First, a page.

Accepting Watchmen’s win for Outstanding Limited Series or Movie, series creator Damon Lindelof, wearing a shirt that read “Remember Tulsa ‘21,” thanked his collaborators standing behind him before delivering the oration: “History is mystery. It is broken into a million puzzle pieces, and many are missing. We know where those pieces are, but we don’t seek them out because we know finding them will hurt. Sometimes we cause that hurt. Maybe we even benefited from it. But we have to name it before we can repair it. Be careful. Be clumsy. Run hot. Stay cool. Be the bull in the china shop. Pick up what you broke and glue it back together. Don’t stop until it’s great. Affirm. It’s never great enough. Dissent. Be consistent. Embrace paradox. Never contradict yourself. And finally, stop worrying about getting canceled and ask yourself what you’re doing to get renewed.” He dedicated the award to the victims and survivors of the Tulsa race massacre of 1921, then reminded everyone at home: “The fires that destroyed Black Wall Street still burn today. The only way to put them out is if we all fight them together.”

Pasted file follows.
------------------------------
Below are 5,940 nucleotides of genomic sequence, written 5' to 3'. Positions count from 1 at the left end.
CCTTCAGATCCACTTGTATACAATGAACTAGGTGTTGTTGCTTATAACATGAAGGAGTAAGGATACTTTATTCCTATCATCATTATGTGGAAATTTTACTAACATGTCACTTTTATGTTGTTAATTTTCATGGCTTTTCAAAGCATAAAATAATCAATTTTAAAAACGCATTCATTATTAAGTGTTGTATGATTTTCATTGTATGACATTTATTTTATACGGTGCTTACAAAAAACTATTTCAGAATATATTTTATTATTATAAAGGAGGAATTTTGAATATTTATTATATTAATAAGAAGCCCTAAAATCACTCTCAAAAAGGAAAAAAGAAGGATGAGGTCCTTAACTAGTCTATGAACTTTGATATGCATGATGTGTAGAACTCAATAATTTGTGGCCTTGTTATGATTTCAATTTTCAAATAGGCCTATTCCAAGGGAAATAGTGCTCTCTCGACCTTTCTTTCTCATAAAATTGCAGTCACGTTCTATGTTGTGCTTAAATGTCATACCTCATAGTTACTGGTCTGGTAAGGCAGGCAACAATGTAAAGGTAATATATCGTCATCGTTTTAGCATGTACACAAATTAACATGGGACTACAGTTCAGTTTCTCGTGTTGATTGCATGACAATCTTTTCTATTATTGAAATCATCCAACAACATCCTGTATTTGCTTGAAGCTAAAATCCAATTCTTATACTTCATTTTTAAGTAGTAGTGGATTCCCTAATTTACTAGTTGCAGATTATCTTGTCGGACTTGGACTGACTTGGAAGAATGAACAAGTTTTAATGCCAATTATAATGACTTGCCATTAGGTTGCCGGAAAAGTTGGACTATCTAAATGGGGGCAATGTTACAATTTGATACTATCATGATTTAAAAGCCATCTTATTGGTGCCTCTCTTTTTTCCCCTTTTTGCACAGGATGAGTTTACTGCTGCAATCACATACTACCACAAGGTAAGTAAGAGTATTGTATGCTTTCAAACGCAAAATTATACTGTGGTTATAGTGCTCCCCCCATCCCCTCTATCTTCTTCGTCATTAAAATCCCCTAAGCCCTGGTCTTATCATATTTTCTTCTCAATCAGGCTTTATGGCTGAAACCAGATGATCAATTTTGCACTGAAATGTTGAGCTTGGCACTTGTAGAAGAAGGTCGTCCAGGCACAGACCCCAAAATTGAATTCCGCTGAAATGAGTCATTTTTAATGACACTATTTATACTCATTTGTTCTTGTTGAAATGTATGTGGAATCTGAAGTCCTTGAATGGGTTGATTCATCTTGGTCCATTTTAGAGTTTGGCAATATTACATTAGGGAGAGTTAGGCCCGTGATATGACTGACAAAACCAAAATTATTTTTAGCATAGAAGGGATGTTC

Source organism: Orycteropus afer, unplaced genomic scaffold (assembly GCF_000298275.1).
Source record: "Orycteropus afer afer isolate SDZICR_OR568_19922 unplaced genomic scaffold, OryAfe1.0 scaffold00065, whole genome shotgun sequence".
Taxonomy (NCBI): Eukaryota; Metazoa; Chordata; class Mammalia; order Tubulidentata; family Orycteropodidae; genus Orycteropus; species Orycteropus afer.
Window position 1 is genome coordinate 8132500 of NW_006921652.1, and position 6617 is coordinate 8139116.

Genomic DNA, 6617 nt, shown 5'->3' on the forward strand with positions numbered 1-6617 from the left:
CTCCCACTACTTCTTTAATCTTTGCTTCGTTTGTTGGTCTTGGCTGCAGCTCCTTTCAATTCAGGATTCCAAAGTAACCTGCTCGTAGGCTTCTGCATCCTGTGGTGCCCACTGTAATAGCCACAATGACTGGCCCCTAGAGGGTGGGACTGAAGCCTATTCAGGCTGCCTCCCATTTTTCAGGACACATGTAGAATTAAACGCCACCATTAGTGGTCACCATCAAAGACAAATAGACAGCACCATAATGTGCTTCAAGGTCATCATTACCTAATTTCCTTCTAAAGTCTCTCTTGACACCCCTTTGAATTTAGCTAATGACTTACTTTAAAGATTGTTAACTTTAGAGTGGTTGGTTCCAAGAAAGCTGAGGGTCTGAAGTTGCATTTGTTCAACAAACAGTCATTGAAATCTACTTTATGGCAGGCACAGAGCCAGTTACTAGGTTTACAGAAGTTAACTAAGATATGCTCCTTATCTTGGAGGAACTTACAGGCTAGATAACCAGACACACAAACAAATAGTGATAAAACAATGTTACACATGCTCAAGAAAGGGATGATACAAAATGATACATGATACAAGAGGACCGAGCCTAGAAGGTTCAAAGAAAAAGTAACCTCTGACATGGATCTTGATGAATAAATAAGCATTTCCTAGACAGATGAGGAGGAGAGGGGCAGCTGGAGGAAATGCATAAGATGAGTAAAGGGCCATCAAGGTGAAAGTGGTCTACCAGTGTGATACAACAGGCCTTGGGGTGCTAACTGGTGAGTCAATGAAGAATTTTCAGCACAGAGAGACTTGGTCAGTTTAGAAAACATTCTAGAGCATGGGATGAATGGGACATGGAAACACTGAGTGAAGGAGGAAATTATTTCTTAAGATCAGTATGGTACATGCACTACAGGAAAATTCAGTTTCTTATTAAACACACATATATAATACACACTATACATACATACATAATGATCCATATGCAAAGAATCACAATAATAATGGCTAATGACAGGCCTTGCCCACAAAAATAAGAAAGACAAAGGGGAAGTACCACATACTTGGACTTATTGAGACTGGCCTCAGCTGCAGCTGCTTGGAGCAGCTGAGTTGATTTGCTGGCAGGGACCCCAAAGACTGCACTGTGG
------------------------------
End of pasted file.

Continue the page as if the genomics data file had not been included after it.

Accepting the annual Governors Award, Tyler Perry delivered a moving speech about diversity, opening with the memory of a quilt made by his grandmother: At first, he didn’t appreciate the mismatched, homemade piece, but then came to realize that “each patch of the quilt she had put in represented a part of her life,” he said. “Now, whether we know it or not, we are all sewing our own quilts with our thoughts, our behaviors, our experiences, and our memories,” he continued. “And now Black people, white people, gay, straight, lesbian, transgender, ex-cons, Latin, Asian, all of us working, coming together to add patches to a quilt that is as diverse as it can be. Diversity at its best.